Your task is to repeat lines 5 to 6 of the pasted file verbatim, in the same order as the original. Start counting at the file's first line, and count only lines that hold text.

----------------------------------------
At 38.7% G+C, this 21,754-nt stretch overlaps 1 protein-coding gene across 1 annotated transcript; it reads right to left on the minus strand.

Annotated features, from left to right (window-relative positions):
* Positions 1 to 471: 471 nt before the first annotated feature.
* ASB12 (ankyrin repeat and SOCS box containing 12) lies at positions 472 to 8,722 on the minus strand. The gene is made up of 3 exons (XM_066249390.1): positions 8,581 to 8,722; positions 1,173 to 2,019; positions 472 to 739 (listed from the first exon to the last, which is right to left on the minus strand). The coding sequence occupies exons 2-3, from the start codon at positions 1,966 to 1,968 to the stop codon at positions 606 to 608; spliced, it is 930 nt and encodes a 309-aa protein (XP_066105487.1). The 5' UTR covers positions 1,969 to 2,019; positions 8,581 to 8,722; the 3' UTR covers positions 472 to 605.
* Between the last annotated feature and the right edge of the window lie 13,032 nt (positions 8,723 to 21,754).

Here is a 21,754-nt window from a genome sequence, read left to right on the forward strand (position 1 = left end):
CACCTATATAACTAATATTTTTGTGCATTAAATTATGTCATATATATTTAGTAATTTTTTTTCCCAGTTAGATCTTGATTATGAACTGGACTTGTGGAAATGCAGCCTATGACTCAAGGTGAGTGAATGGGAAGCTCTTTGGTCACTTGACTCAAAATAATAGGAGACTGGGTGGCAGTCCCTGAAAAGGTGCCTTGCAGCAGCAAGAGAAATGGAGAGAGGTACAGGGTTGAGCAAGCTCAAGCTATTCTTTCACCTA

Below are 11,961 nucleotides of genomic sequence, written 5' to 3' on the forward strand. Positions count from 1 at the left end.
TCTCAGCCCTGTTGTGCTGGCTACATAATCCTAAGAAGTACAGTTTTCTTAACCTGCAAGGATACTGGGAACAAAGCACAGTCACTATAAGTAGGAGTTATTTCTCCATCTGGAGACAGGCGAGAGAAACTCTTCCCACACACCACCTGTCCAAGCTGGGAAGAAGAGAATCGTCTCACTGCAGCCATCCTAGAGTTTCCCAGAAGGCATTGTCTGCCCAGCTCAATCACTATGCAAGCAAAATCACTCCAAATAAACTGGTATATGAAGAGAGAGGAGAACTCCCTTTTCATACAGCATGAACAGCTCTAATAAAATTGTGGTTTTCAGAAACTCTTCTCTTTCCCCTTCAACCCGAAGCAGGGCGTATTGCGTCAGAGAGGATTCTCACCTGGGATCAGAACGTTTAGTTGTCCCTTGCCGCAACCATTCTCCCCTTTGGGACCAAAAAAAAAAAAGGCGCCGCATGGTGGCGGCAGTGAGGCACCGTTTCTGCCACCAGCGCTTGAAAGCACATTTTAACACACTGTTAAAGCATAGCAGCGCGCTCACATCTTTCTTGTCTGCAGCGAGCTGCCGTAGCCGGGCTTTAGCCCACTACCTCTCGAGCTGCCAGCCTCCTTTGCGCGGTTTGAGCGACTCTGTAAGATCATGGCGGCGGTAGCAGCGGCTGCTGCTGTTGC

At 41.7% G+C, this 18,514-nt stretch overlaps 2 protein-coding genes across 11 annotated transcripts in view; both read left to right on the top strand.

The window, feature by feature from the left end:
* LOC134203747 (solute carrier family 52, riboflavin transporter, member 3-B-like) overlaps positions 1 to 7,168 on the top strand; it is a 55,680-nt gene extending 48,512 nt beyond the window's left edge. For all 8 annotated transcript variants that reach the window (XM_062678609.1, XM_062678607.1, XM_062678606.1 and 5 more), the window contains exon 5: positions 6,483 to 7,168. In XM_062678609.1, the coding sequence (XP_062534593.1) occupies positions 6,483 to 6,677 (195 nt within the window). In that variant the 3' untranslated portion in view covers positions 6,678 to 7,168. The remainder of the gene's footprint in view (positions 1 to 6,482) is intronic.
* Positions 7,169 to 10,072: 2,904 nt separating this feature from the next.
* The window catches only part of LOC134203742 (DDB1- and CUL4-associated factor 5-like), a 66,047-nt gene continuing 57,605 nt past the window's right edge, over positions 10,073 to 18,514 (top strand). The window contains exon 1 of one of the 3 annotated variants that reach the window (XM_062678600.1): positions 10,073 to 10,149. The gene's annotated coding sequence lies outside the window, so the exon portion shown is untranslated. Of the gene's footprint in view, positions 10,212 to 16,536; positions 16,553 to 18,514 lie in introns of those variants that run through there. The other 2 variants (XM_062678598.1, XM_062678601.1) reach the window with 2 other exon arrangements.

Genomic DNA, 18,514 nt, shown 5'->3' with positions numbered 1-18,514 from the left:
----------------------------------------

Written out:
* Between the last annotated feature and the right edge of the window lie 13,032 nt (positions 8,723 to 21,754).

Here is a 21,754-nt window from a genome sequence, read left to right on the forward strand (position 1 = left end):